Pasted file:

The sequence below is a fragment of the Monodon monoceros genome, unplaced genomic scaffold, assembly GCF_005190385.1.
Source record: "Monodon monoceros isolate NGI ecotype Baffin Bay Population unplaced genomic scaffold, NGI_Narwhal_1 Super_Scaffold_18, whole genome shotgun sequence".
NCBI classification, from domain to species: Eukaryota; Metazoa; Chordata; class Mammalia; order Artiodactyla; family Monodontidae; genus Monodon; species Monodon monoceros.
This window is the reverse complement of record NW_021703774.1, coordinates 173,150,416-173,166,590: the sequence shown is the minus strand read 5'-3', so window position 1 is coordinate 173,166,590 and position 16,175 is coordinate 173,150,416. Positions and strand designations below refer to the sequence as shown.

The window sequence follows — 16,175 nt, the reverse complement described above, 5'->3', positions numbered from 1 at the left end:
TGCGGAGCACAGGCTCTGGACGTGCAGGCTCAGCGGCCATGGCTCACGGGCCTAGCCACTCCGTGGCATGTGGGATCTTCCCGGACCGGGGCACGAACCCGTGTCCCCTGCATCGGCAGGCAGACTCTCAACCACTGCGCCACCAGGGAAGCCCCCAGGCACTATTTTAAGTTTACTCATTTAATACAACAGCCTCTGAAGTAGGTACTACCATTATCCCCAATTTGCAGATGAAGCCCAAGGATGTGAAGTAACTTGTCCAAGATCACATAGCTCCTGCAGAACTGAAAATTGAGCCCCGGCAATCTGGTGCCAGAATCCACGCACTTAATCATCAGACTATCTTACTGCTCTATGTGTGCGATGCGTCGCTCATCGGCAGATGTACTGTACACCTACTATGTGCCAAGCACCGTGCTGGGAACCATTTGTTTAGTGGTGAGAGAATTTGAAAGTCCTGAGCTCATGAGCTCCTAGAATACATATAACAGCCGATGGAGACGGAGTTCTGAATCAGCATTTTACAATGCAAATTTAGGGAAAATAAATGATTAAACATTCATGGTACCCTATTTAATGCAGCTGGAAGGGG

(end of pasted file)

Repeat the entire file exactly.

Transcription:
The sequence below is a fragment of the Monodon monoceros genome, unplaced genomic scaffold, assembly GCF_005190385.1.
Source record: "Monodon monoceros isolate NGI ecotype Baffin Bay Population unplaced genomic scaffold, NGI_Narwhal_1 Super_Scaffold_18, whole genome shotgun sequence".
NCBI classification, from domain to species: Eukaryota; Metazoa; Chordata; class Mammalia; order Artiodactyla; family Monodontidae; genus Monodon; species Monodon monoceros.
This window is the reverse complement of record NW_021703774.1, coordinates 173,150,416-173,166,590: the sequence shown is the minus strand read 5'-3', so window position 1 is coordinate 173,166,590 and position 16,175 is coordinate 173,150,416. Positions and strand designations below refer to the sequence as shown.

The window sequence follows — 16,175 nt, the reverse complement described above, 5'->3', positions numbered from 1 at the left end:
TGCGGAGCACAGGCTCTGGACGTGCAGGCTCAGCGGCCATGGCTCACGGGCCTAGCCACTCCGTGGCATGTGGGATCTTCCCGGACCGGGGCACGAACCCGTGTCCCCTGCATCGGCAGGCAGACTCTCAACCACTGCGCCACCAGGGAAGCCCCCAGGCACTATTTTAAGTTTACTCATTTAATACAACAGCCTCTGAAGTAGGTACTACCATTATCCCCAATTTGCAGATGAAGCCCAAGGATGTGAAGTAACTTGTCCAAGATCACATAGCTCCTGCAGAACTGAAAATTGAGCCCCGGCAATCTGGTGCCAGAATCCACGCACTTAATCATCAGACTATCTTACTGCTCTATGTGTGCGATGCGTCGCTCATCGGCAGATGTACTGTACACCTACTATGTGCCAAGCACCGTGCTGGGAACCATTTGTTTAGTGGTGAGAGAATTTGAAAGTCCTGAGCTCATGAGCTCCTAGAATACATATAACAGCCGATGGAGACGGAGTTCTGAATCAGCATTTTACAATGCAAATTTAGGGAAAATAAATGATTAAACATTCATGGTACCCTATTTAATGCAGCTGGAAGGGG